S-Space College of Medicine/School of Medicine (의과대학/대학원) Pharmacology (약리학전공) Journal Papers (저널논문_약리학전공)
Human 8-oxoguanine DNA glycosylase suppresses the oxidative stress induced apoptosis through a p53-mediated signaling pathway in human fibroblasts
- Issue Date
- American Association for Cancer Research
- Mol Cancer Res. 2007 Oct;5(10):1083-98.
- Caspase 3/metabolism ; Caspase 7/metabolism ; Cell Line, Tumor ; Cell Survival ; DNA Damage/genetics ; DNA Glycosylases/genetics/*physiology ; Fibroblasts/enzymology ; Humans ; Hydrogen Peroxide/toxicity ; RNA, Small Interfering/pharmacology ; Signal Transduction ; Tumor Suppressor Protein p53/antagonists & inhibitors/genetics/*metabolism ; Apoptosis/genetics ; Oxidative Stress/genetics
- Human 8-oxoguanine DNA glycosylase (hOGG1) is the main defense enzyme against mutagenic effects of cellular 7,8-dihydro-8-oxoguanine. In this study, we investigated the biological role of hOGG1 in DNA damage-related apoptosis induced by hydrogen peroxide (H(2)O(2))-derived oxidative stress. The down-regulated expression of hOGG1 by its small interfering RNA prominently triggers the H(2)O(2)-induced apoptosis in human fibroblasts GM00637 and human lung carcinoma H1299 cells via the p53-mediated apoptotic pathway. However, the apoptotic responses were specifically inhibited by hOGG1 overexpression. The p53-small interfering RNA transfection into the hOGG1-deficient GM00637 markedly inhibited the H(2)O(2)-induced activation of p53-downstream target proteins such as p21, Noxa, and caspase-3/7, which eventually resulted in the increased cell viability. Although the cell viability of hOGG1-knockdown H1299 p53 null cells was similar to that of the hOGG1 wild-type H1299, after the overexpression of p53 the hOGG1-knockdown H1299 showed the significantly decreased cell viability compared with that of the hOGG1 wild-type H1299 at the same experimental condition. Moreover, the array comparative genome hybridization analyses revealed that the hOGG1-deficient GM00637 showed more significant changes in the copy number of large regions of their chromosomes in response to H(2)O(2) treatment. Therefore, we suggest that although p53 is a major modulator of apoptosis, hOGG1 also plays a pivotal role in protecting cells against the H(2)O(2)-induced apoptosis at the upstream of the p53-dependent pathway to confer a survival advantage to human fibroblasts and human lung carcinomas through maintaining their genomic stability.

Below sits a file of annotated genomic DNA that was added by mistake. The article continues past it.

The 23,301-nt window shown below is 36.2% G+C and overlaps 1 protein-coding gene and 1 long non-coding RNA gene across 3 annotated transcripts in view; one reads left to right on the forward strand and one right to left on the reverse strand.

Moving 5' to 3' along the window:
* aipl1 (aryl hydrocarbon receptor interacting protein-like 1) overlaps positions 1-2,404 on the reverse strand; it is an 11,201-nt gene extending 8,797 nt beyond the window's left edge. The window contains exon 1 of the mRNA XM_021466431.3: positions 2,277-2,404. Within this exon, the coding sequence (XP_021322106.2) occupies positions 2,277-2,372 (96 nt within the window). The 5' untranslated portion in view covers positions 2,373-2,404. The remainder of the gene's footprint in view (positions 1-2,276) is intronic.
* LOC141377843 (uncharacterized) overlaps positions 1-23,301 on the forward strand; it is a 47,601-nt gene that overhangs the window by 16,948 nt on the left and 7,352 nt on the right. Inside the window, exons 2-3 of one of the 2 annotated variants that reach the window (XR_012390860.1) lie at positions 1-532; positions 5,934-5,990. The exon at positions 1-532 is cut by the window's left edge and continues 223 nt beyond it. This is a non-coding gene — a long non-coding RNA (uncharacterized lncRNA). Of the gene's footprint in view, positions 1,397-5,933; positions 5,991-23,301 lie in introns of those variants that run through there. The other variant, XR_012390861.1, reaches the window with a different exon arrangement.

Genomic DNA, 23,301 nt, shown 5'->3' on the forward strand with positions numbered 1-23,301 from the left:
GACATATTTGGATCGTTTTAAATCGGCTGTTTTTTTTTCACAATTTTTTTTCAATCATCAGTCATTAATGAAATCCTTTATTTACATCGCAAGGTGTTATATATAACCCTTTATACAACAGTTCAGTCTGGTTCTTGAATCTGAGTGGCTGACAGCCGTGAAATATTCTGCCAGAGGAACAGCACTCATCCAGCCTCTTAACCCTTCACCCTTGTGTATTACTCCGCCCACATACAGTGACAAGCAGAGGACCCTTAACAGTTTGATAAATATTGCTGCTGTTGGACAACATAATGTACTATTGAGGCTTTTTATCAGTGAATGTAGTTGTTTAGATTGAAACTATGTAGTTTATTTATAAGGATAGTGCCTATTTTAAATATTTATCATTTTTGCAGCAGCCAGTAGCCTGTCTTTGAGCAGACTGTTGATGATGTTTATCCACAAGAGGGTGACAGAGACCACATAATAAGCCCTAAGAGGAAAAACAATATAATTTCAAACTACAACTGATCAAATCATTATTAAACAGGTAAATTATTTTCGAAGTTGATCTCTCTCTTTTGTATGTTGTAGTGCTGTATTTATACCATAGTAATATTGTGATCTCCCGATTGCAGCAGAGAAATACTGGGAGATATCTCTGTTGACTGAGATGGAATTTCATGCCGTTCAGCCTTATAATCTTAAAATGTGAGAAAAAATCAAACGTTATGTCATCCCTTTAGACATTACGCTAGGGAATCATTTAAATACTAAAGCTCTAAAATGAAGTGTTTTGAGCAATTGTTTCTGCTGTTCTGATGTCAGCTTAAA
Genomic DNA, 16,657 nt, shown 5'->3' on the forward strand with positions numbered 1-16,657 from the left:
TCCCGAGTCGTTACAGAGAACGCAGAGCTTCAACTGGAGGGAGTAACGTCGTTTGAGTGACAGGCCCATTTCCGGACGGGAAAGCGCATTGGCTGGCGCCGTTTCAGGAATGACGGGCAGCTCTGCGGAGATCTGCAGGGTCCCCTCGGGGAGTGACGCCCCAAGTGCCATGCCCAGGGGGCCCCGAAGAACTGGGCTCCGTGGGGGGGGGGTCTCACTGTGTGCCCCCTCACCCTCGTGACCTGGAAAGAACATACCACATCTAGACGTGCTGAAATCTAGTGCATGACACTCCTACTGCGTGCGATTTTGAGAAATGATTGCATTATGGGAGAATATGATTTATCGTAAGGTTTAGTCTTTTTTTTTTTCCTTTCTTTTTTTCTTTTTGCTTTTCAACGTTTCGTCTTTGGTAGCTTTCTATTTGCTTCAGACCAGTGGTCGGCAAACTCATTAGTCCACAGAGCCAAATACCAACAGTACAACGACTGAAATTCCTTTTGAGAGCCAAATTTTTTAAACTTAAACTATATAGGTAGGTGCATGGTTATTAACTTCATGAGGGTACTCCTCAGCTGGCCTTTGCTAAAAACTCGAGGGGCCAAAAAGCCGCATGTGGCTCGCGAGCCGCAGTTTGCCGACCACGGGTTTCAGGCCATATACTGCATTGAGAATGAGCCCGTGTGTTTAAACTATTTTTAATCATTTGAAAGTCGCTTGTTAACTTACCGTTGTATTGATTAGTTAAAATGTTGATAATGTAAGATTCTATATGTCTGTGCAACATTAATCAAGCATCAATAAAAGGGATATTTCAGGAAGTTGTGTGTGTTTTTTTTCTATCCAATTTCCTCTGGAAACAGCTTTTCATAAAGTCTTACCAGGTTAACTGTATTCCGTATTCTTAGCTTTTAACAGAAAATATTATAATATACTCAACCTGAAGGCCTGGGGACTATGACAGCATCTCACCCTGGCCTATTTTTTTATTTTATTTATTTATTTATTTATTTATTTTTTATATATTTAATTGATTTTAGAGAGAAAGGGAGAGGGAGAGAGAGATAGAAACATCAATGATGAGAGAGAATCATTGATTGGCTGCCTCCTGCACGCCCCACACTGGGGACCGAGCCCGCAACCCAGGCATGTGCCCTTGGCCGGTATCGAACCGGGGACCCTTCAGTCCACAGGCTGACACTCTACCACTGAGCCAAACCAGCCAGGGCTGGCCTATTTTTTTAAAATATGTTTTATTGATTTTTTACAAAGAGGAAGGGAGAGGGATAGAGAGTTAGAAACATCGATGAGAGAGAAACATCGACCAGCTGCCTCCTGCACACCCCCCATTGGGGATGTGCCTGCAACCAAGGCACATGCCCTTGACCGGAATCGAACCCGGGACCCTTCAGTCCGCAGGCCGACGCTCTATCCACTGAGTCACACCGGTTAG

- 1541-7786 (Print)
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